Fair Russia wants protest vote to be returned
Mironov, the party's informal leader and former Federation Council Speaker, and Levichev, Fair Russia's chairman, believe that a number of federal laws on elections should be amended and the option of a protest vote should be returned to the people.
The idea initiated by the United Russia party to remove the “against all” option from the ballots was instituted back in 2006.
According to Fair Russia’s leaders, since the option was removed from the ballot, voter turnout has been lower than it was before, the party's press service says in a statement published on the party’s official website. To a large extent, this has happened because citizens who did not want to support any party or candidate had no vehicle through which to voice their position, and therefore no motivation for voting, believes the authors of the legislation.
That makes voting less democratic, thereby reducing the level of legitimacy of the elected bodies and candidates. In addition, the lack of a protest vote “limits to some decree citizens' electoral rights”. Fair Russia believes that the restoration of the “against all” choice would provide for higher voter turnout, and also inform the responsible attitude the authorities should take “towards a significant part of our society”.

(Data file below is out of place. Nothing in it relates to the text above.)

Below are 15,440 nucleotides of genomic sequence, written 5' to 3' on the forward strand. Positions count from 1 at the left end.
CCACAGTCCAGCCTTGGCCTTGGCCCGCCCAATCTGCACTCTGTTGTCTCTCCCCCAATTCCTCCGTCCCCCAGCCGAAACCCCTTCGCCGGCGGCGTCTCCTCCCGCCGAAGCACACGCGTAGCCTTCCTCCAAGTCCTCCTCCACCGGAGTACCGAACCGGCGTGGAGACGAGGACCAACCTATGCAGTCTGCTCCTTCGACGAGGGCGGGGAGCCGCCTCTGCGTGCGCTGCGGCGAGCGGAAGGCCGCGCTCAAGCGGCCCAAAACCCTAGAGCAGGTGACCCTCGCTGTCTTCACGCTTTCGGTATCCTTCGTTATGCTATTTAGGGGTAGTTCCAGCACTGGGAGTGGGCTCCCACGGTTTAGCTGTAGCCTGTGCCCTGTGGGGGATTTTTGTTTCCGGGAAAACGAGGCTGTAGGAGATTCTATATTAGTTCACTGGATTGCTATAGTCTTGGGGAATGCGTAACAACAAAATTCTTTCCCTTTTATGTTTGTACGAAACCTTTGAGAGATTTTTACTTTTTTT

Mironov has long been pushing for the idea. Earlier in June, he called on President Dmitry Medvedev to again give Russians the option to vote against all the candidates in elections.
“People with full citizenship want to express their point of view, and now we are depriving them of this right," he said during a meeting with the head of state, cited RIA Novosti. Mironov added that the “against all” column was a "barometer of society's well-being."
Whether the ruling party and the president support the initiative put forward by the Fair Russia is yet to be seen. However, as the country nears the State Duma elections set for December of this year, which will be followed by the presidential election in March, a number of changes in electoral law have already been introduced.
Earlier this month, Russia’s lower house approved a draft law on lowering the vote threshold by two per cent for federal parliamentary elections. This means that to get into the Duma, a party would need five per cent of the votes instead of seven. In fact, the bill merely represents a return to the norms that existed in 1993-2003. After the threshold was increased under Vladimir Putin's presidency, only four parties managed to get seats in the parliament during the 2007 elections. Even if the bill is adopted before the December vote, it would still apply only to the next series of elections which will be held in 2016.
On July 12, during a meeting with leaders from those parties represented in the lower house, Medvedev promised to further improve electoral laws and expressed hope that the December elections will be open and honest.
“In late June, I submitted a bill to the State Duma that provides for the lowering of the election threshold in the lower house to five percent. But I want to tell you that, most probably, my recommendations in this field will not be limited to this move only,” he said.